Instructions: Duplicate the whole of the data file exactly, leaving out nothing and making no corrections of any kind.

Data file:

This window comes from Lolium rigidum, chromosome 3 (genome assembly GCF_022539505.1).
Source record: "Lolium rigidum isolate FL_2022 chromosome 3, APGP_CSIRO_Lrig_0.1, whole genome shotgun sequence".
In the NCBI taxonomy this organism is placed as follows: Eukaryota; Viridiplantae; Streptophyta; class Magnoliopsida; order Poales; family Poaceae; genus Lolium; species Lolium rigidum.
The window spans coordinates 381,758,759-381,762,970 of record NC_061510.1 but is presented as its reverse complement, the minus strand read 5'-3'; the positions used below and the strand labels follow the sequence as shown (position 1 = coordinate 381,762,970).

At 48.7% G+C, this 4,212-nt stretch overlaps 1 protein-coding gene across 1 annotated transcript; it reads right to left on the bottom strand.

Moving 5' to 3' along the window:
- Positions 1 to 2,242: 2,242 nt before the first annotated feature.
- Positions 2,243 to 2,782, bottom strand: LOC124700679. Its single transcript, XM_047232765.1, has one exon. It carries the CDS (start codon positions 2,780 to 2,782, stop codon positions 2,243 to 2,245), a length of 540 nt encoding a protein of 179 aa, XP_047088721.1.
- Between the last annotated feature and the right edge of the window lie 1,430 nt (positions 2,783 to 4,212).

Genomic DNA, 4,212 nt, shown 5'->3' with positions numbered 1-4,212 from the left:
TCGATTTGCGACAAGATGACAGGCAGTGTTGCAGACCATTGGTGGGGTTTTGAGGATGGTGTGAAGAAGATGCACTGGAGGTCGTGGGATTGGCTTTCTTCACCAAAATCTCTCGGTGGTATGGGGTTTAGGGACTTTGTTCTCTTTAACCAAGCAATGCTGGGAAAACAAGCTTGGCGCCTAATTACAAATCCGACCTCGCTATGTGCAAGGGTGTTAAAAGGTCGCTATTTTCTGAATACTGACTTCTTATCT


This window comes from Lolium rigidum, chromosome 3 (genome assembly GCF_022539505.1).
Source record: "Lolium rigidum isolate FL_2022 chromosome 3, APGP_CSIRO_Lrig_0.1, whole genome shotgun sequence".
In the NCBI taxonomy this organism is placed as follows: Eukaryota; Viridiplantae; Streptophyta; class Magnoliopsida; order Poales; family Poaceae; genus Lolium; species Lolium rigidum.
The window spans coordinates 381,758,759-381,762,970 of record NC_061510.1 but is presented as its reverse complement, the minus strand read 5'-3'; the positions used below and the strand labels follow the sequence as shown (position 1 = coordinate 381,762,970).

At 48.7% G+C, this 4,212-nt stretch overlaps 1 protein-coding gene across 1 annotated transcript; it reads right to left on the bottom strand.

Moving 5' to 3' along the window:
- Positions 1 to 2,242: 2,242 nt before the first annotated feature.
- Positions 2,243 to 2,782, bottom strand: LOC124700679. Its single transcript, XM_047232765.1, has one exon. It carries the CDS (start codon positions 2,780 to 2,782, stop codon positions 2,243 to 2,245), a length of 540 nt encoding a protein of 179 aa, XP_047088721.1.
- Between the last annotated feature and the right edge of the window lie 1,430 nt (positions 2,783 to 4,212).

Genomic DNA, 4,212 nt, shown 5'->3' with positions numbered 1-4,212 from the left:
TCGATTTGCGACAAGATGACAGGCAGTGTTGCAGACCATTGGTGGGGTTTTGAGGATGGTGTGAAGAAGATGCACTGGAGGTCGTGGGATTGGCTTTCTTCACCAAAATCTCTCGGTGGTATGGGGTTTAGGGACTTTGTTCTCTTTAACCAAGCAATGCTGGGAAAACAAGCTTGGCGCCTAATTACAAATCCGACCTCGCTATGTGCAAGGGTGTTAAAAGGTCGCTATTTTCTGAATACTGACTTCTTATCT